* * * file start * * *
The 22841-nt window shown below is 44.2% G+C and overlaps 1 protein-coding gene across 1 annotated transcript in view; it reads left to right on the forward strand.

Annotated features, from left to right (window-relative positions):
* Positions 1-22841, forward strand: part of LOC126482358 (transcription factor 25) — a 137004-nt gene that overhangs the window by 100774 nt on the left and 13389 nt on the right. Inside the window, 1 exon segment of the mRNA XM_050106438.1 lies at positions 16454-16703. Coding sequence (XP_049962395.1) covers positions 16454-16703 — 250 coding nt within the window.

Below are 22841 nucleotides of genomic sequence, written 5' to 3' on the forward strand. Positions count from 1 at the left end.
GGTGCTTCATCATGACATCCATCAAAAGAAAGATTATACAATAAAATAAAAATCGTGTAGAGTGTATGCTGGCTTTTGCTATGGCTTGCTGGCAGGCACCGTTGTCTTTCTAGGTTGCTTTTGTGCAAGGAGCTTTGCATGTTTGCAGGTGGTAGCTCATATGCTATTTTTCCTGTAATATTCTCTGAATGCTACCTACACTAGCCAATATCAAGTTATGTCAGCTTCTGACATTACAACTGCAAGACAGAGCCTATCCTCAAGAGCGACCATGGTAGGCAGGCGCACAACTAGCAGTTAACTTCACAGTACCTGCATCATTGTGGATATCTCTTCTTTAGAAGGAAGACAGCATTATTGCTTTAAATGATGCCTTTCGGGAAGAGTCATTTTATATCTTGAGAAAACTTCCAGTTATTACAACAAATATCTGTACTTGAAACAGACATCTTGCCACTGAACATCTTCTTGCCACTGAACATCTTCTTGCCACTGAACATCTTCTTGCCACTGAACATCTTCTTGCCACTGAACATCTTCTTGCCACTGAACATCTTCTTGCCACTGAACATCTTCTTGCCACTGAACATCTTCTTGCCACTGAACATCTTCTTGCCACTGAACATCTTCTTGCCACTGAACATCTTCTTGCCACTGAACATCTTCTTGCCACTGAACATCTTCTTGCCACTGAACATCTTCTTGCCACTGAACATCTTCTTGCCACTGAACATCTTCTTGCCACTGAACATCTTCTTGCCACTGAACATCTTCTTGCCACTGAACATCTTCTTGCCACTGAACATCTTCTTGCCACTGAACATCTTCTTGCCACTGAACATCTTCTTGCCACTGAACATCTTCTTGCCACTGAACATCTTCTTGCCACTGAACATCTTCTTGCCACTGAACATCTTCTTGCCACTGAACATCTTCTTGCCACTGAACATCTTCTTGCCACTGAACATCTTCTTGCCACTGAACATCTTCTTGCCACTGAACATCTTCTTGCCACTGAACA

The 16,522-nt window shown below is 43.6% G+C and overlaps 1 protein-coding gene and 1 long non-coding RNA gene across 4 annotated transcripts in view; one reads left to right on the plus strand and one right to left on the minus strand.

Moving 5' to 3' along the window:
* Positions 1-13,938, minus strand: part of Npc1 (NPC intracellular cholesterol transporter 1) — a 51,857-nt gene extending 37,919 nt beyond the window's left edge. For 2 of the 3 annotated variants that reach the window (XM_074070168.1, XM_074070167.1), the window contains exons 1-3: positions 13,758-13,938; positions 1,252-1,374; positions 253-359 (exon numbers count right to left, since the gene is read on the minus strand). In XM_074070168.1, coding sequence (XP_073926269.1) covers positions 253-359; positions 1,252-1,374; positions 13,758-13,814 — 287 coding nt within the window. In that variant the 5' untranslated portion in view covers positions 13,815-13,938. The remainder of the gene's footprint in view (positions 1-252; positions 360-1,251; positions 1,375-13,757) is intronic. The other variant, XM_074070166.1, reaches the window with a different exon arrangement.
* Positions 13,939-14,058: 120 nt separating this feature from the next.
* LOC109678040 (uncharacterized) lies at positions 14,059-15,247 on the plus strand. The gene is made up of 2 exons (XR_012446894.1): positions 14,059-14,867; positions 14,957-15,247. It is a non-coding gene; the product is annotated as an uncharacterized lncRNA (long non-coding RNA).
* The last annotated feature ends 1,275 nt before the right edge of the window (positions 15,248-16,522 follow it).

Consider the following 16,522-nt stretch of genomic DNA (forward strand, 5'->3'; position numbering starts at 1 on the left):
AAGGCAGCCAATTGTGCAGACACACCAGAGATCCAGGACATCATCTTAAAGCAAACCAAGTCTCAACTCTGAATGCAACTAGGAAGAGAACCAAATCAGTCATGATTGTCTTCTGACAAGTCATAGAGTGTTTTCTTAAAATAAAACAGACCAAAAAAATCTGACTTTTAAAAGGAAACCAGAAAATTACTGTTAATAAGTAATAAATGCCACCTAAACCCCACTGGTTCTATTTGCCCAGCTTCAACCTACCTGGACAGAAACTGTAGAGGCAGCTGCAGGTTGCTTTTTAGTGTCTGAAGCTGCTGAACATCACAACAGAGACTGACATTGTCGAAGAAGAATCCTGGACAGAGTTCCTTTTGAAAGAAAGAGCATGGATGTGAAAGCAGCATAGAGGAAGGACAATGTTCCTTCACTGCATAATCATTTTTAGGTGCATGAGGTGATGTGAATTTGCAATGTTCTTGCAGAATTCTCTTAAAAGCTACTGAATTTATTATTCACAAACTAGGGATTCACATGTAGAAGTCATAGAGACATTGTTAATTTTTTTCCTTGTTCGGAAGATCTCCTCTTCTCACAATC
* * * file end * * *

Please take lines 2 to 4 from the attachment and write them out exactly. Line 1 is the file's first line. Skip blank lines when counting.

Annotated features, from left to right (window-relative positions):
* Positions 1-22841, forward strand: part of LOC126482358 (transcription factor 25) — a 137004-nt gene that overhangs the window by 100774 nt on the left and 13389 nt on the right. Inside the window, 1 exon segment of the mRNA XM_050106438.1 lies at positions 16454-16703. Coding sequence (XP_049962395.1) covers positions 16454-16703 — 250 coding nt within the window.

Below are 22841 nucleotides of genomic sequence, written 5' to 3' on the forward strand. Positions count from 1 at the left end.